Early Dental Treatment for Kids


Many research publications in Orthodontic journals, both current and historical, have shown that the development of the size of and shape of the jaws is almost entirely influenced by how a child breathes, swallows and positions the tongue and lower jaw. Habits such as mouth breathing, thumb sucking, incorrect swallowing and poor posture are contributing factors of orthodontic problems. These habits should be corrected as soon as they are evident. Without correction of poor habits the growth of the face and the alignment of the teeth is likely to be compromised. In addition, any orthodontic treatment with or without braces is unlikely to have a permanent result as the risk of relapse is unacceptably high. Parents and children do not like extraction of teeth. It does not improve the outcome of treatment and often makes the problem worse. There is little justification for extracting permanent teeth for orthodontic purposes. By correction of myofunctional habits, not only will teeth become and stay correctly in line, but facial development will improve.

Peer Reviewed Research Paper: Guiding Atypical Facial Growth Back to Normal Part 2 – Causative Factors, Patient Assessment and Treatment Planning It has been well documented that the most common factors associated with atypical facial growth involve the airway, which when compromised, leads to mouth breathing and associated aberrant tongue function. The most common changes include downward and backward rotation of the mandible, deficient naso-maxillary complex, a vertical growth pattern, posterior displacement of the TM3, narrow maxillary arch, dental malocclusions and dental crowding. It is imperative that clinicians recognise, diagnose and begin treatment as early as possible when facial growth deviates from normal. Several specific diagnostic tools, coupled with traditional diagnostic records, assist the clinician in determining the degree and direction of atypical growth. Such a clear-cut diagnostic process sets in motion the treatment plan requirements necessary to accomplish the goal of returning facial growth to normal. Diagnosis and treatment planning requires that each practitioner has a broad base of knowledge, a good power of observation and insight into the complex subject of facial growth and development. Click to download: Guiding Atypical Facial Growth Back to Normal, Part Two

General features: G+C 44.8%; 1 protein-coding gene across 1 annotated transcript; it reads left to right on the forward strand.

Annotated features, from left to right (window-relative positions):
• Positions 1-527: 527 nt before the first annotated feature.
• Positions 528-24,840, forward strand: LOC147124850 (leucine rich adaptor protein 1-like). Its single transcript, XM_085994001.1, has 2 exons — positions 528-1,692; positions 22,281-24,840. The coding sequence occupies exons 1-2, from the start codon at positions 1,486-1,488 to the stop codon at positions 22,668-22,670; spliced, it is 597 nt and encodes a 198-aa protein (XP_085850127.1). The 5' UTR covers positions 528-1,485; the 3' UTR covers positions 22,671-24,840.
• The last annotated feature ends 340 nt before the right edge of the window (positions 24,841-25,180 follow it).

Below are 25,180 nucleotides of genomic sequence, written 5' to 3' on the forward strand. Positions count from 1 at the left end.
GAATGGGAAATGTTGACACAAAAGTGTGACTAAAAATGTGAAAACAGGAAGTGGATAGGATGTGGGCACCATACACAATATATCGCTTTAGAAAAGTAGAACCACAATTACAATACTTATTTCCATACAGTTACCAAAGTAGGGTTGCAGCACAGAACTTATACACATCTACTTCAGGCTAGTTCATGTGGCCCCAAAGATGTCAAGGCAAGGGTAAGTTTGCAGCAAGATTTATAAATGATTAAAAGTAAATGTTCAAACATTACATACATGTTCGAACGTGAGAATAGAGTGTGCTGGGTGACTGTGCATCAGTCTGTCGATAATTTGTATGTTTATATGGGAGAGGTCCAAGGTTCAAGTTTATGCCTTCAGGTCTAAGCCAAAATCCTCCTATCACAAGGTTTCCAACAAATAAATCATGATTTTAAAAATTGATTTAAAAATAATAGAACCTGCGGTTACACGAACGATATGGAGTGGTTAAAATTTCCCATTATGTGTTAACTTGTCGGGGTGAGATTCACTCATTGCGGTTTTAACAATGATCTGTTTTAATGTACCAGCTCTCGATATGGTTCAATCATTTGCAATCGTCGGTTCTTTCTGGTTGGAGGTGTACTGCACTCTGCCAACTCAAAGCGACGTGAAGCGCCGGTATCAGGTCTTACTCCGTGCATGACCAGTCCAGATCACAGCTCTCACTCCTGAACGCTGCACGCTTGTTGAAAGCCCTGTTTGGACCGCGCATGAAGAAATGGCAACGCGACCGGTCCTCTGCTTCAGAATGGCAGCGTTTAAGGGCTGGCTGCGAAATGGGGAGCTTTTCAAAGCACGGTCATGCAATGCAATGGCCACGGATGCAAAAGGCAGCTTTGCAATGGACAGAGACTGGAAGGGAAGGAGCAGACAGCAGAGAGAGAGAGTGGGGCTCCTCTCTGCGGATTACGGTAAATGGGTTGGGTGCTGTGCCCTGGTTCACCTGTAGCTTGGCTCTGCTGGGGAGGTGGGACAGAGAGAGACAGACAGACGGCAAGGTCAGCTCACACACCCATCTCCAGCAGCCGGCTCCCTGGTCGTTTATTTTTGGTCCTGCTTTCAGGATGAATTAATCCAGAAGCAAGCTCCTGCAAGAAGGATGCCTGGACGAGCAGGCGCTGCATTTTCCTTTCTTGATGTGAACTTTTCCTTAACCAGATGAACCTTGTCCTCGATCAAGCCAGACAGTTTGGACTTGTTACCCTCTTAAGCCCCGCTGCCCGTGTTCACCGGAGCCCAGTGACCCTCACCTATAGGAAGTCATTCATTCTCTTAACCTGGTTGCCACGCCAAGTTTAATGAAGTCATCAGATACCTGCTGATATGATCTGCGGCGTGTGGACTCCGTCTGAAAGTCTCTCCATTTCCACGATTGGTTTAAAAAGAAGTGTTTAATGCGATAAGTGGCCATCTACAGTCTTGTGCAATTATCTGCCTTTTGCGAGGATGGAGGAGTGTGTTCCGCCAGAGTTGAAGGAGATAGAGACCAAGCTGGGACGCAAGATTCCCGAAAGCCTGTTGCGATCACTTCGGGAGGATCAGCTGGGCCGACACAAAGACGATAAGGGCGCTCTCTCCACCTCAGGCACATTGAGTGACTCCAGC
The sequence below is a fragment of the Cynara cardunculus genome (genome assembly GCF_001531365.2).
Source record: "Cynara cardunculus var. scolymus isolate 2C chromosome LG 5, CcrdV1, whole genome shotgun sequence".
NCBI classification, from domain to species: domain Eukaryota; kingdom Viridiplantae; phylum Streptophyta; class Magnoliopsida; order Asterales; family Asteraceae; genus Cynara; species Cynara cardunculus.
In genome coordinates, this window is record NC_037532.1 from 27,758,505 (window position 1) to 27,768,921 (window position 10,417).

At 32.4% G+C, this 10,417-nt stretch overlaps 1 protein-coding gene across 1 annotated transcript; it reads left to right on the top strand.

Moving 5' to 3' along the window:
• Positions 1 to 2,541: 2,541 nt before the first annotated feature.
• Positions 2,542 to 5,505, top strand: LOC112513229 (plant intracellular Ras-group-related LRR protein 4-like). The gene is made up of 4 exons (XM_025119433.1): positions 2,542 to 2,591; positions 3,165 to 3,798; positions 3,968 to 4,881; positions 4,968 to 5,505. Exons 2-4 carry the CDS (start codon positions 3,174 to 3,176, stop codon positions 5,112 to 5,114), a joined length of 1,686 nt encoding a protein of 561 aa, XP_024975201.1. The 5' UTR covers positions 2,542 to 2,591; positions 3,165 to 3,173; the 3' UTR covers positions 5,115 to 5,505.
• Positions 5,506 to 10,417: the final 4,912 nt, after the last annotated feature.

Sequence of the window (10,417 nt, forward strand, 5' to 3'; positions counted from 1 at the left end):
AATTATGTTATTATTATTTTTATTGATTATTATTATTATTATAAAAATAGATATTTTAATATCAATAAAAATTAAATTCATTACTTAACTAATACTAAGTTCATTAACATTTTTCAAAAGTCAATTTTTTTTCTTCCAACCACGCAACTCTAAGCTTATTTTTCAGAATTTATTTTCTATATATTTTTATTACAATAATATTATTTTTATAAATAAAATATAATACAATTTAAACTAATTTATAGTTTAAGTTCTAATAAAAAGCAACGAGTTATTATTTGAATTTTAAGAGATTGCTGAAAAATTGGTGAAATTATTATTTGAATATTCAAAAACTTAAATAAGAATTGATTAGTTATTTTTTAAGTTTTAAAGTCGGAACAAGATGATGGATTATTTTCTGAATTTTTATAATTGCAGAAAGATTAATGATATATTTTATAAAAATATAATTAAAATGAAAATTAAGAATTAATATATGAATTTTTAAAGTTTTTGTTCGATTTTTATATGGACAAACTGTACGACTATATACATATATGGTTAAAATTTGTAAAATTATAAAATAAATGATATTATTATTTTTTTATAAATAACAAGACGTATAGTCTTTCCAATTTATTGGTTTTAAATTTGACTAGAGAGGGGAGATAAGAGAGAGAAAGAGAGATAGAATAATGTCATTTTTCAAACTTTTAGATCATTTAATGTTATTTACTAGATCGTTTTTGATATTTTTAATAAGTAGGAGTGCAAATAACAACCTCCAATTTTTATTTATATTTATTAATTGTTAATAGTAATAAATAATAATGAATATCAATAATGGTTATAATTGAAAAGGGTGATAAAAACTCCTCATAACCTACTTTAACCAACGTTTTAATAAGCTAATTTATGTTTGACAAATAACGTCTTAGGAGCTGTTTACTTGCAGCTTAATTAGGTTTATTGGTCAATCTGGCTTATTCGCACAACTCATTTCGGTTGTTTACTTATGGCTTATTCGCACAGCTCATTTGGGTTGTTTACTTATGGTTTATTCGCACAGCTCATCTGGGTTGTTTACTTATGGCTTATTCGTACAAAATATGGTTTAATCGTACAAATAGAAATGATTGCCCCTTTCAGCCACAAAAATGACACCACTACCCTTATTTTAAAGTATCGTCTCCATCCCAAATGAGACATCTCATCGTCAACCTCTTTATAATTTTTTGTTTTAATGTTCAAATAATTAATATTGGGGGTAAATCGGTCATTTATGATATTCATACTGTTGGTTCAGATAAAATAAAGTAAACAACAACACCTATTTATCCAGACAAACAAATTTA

Peer Reviewed Research Paper: Guiding Atypical Facial Growth Back to Normal Many practitioners find the complexity of facial growth overwhelming and thus merely observe and accept the clinical features of atypical growth and do not comprehend the long term consequences. Facial growth and development is a strictly controlled biological process. Normal growth involves ongoing bone remodeling and positional displacement. Atypical growth begins when this biological balance is disturbed. With the understanding of these processes, clinicians can adequately assess patients and determine the causes of these atypical facial growth patterns and design effective treatment plans. This is the first of a series of articles which addresses normal facial growth, atypical facial growth, patient assessment, causes of atypical facial growth and guiding facial growth back to normal. Click to download: Guiding Atypical Facial Growth Back to Normal